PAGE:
Jiang Zemin: Man, moment, nation

He played a pivotal role in turning China into an economic superpower. Jiang's funeral will take place in the backdrop of unprecedented protests across China. As China mourns Jiang, could there be another twist in the story?

Jiang's funeral will take place in the backdrop of unprecedented protests across China, over the Covid lockdowns. As China mourns Jiang, could there be another twist in the tale?

Jiang Zemin, who died Wednesday at 96, was China’s president during a time when the country emerged as a global economic powerhouse. His rise to high office was sudden. Communist regimes in the late 1980s were haunted by glasnost and perestroika (openness and reforms), the buzzwords of Soviet leader Mikhail Gorbachev. In China, Deng Xiaoping, who started the process of reforming the Chinese economy in the 1970s, had other ideas. The reforms had unleashed forces of change and Zhao Ziyang was primed to succeed Deng as the party head. But when students mobilised in the Tiananmen Square in 1989 and challenged the authority of the Communist Party, Deng called in the tanks. Zhao, who resisted the crackdown, was removed from office. Hundreds of protestors died but China’s party-state was saved. Deng chose Jiang, the party boss of Shanghai, to replace Zhao.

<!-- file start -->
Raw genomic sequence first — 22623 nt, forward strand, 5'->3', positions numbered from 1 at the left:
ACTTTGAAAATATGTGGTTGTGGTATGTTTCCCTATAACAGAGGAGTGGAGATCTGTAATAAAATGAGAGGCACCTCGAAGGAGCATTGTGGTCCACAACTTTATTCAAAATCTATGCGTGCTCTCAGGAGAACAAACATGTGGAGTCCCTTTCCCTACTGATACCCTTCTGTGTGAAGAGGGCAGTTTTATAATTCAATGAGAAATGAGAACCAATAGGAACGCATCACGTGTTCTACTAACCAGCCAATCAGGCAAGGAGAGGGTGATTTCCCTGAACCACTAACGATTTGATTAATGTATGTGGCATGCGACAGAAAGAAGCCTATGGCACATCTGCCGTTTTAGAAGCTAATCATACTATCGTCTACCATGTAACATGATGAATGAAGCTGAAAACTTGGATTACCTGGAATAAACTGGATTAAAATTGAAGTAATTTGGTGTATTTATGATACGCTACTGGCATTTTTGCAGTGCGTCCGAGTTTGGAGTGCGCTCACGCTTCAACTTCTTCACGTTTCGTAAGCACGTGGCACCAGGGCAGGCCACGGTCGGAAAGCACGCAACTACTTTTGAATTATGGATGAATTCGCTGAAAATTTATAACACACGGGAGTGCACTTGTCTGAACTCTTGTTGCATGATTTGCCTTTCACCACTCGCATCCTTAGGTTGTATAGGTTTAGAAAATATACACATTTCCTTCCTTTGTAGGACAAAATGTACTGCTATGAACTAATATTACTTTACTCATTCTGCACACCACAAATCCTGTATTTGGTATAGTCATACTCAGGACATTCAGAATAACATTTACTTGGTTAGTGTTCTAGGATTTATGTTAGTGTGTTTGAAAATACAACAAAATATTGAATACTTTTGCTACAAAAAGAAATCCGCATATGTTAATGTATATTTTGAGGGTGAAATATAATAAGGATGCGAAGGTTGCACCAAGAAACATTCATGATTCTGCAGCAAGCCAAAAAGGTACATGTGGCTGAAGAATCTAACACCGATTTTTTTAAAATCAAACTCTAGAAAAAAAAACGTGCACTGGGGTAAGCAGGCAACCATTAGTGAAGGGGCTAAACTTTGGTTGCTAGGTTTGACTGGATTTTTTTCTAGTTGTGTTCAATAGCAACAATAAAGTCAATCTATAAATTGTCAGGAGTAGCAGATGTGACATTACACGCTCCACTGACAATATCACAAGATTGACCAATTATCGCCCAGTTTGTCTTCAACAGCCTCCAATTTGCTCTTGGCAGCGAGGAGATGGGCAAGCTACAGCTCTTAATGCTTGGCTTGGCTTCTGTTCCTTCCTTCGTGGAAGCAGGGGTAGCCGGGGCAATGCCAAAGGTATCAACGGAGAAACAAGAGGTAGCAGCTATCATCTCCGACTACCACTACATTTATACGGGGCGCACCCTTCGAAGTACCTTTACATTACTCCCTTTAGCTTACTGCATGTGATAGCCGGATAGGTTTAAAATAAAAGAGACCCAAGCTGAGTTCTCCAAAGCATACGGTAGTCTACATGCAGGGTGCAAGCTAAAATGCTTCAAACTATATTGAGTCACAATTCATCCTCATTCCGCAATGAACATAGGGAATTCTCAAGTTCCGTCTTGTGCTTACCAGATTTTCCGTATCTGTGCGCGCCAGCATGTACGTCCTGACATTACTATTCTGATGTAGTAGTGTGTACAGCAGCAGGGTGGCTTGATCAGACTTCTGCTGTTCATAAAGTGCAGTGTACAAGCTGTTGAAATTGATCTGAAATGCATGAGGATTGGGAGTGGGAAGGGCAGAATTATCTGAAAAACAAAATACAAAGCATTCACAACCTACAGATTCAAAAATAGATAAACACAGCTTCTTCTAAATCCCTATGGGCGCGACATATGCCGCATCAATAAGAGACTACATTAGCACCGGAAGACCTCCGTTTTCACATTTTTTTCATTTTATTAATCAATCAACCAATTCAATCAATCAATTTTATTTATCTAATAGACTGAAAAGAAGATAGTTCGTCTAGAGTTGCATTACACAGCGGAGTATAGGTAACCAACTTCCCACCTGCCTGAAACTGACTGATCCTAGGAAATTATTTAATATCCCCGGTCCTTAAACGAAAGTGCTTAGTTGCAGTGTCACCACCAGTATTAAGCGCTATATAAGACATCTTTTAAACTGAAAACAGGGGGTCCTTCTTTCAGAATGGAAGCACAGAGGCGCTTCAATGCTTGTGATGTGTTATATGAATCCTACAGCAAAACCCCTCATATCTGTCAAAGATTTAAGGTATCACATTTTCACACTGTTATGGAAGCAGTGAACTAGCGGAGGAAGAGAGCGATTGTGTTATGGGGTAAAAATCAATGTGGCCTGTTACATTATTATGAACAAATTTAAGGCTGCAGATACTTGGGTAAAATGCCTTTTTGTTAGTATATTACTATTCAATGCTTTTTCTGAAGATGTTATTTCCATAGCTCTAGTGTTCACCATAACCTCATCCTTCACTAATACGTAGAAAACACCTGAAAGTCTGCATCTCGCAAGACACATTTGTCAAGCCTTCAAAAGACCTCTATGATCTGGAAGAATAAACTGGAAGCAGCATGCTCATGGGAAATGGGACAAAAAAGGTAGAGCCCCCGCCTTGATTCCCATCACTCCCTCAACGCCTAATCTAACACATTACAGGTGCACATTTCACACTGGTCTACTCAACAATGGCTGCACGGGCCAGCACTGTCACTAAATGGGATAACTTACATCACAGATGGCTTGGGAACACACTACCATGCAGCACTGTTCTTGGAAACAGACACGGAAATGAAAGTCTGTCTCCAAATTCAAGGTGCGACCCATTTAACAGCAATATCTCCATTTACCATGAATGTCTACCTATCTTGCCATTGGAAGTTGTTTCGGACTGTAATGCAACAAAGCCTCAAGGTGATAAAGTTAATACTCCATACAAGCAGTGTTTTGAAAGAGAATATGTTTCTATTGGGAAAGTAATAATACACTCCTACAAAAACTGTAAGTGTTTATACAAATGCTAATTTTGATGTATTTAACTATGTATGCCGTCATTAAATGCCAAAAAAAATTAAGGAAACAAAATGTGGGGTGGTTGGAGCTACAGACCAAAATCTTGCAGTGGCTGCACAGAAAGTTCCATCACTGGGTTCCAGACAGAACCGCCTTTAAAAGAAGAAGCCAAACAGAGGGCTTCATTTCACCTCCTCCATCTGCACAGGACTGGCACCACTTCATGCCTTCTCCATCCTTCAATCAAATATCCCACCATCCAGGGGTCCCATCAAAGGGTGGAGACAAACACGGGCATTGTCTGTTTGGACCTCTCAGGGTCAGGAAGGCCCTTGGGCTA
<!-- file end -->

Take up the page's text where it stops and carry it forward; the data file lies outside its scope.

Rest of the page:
Jiang negotiated Beijing’s entry into the WTO in 2001, which enabled China to access Western markets. Like Deng he was a pragmatic communist, engaged with the US and eschewed confrontation. His India visit in 1996 deepened bilateral ties. His theory of Three Represents provided a rationale for supporting private entrepreneurs. By the time he left the party leadership in 2002, and the presidency in 2003, China was on its way to becoming a global economic power.

Jiang’s funeral will take place in the backdrop of unprecedented protests across China, over the Covid lockdowns. As China mourns Jiang, could there be another twist in the tale?